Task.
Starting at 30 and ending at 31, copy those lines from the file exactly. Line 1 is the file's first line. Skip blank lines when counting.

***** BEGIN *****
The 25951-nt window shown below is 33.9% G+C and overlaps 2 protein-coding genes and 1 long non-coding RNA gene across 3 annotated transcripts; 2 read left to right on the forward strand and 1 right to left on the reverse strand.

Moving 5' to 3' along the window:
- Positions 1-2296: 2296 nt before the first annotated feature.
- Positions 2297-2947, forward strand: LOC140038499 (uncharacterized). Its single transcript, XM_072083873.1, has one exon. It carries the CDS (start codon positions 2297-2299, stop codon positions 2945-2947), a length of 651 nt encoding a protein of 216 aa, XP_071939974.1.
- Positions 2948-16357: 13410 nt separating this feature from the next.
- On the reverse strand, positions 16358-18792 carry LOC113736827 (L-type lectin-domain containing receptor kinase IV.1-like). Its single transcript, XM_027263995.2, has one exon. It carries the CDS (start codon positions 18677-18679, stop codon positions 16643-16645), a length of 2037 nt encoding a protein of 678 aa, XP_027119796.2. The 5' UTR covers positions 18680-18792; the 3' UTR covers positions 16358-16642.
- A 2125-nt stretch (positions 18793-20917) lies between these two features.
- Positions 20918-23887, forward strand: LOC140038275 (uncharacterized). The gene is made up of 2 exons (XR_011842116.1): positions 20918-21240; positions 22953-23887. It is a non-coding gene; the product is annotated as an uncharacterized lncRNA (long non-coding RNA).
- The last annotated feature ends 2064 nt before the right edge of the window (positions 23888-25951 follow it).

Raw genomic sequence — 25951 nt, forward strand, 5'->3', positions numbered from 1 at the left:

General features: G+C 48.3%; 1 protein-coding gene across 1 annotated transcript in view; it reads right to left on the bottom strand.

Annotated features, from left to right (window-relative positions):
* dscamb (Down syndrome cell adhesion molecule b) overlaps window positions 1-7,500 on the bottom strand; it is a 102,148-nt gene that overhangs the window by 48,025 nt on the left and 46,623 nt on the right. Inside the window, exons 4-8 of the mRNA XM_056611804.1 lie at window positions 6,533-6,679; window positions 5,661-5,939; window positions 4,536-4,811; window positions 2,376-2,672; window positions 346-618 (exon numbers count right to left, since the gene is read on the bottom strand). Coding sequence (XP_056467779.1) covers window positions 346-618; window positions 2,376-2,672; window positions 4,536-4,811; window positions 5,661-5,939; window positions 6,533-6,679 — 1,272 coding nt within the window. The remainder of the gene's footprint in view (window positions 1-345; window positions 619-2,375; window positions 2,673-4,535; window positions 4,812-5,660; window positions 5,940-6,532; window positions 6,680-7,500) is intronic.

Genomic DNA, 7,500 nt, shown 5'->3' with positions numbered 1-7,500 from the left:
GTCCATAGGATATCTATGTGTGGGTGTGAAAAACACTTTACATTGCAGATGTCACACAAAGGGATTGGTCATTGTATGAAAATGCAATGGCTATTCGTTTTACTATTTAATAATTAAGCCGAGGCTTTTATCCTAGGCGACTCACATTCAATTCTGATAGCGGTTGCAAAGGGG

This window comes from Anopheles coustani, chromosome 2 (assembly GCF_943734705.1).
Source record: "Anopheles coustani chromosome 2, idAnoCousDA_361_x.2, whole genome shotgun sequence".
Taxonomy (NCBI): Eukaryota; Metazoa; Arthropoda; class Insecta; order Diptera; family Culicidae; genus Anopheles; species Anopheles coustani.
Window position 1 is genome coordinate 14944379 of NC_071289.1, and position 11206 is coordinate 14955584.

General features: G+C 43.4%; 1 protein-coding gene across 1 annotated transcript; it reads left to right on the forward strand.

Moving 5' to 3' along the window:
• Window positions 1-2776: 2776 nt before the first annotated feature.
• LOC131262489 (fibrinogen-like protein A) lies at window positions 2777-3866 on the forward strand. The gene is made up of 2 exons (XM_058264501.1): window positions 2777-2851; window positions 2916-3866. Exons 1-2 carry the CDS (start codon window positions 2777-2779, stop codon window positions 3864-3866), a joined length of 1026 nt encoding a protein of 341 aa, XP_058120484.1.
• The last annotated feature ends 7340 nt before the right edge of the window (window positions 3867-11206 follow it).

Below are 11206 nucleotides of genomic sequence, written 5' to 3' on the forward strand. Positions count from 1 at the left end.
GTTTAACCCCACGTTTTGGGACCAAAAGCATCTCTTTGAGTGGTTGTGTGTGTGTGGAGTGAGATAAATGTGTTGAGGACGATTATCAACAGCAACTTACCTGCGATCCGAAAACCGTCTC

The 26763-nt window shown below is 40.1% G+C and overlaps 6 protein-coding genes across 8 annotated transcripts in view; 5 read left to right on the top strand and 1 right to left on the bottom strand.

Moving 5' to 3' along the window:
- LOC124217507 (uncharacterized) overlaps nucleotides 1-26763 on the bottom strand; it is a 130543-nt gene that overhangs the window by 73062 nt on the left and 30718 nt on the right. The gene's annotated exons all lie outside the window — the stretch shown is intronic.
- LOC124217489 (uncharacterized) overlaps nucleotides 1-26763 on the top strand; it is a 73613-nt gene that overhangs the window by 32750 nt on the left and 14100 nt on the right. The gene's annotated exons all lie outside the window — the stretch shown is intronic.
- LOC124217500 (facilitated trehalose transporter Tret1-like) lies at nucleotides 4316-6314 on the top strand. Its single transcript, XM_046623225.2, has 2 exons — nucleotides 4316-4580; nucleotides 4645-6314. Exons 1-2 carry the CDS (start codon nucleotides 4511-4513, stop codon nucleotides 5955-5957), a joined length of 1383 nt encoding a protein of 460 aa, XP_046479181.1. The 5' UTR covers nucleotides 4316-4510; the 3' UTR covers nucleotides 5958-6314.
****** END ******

- LOC124217489 (uncharacterized) overlaps nucleotides 1-26763 on the top strand; it is a 73613-nt gene that overhangs the window by 32750 nt on the left and 14100 nt on the right. The gene's annotated exons all lie outside the window — the stretch shown is intronic.
- LOC124217500 (facilitated trehalose transporter Tret1-like) lies at nucleotides 4316-6314 on the top strand. Its single transcript, XM_046623225.2, has 2 exons — nucleotides 4316-4580; nucleotides 4645-6314. Exons 1-2 carry the CDS (start codon nucleotides 4511-4513, stop codon nucleotides 5955-5957), a joined length of 1383 nt encoding a protein of 460 aa, XP_046479181.1. The 5' UTR covers nucleotides 4316-4510; the 3' UTR covers nucleotides 5958-6314.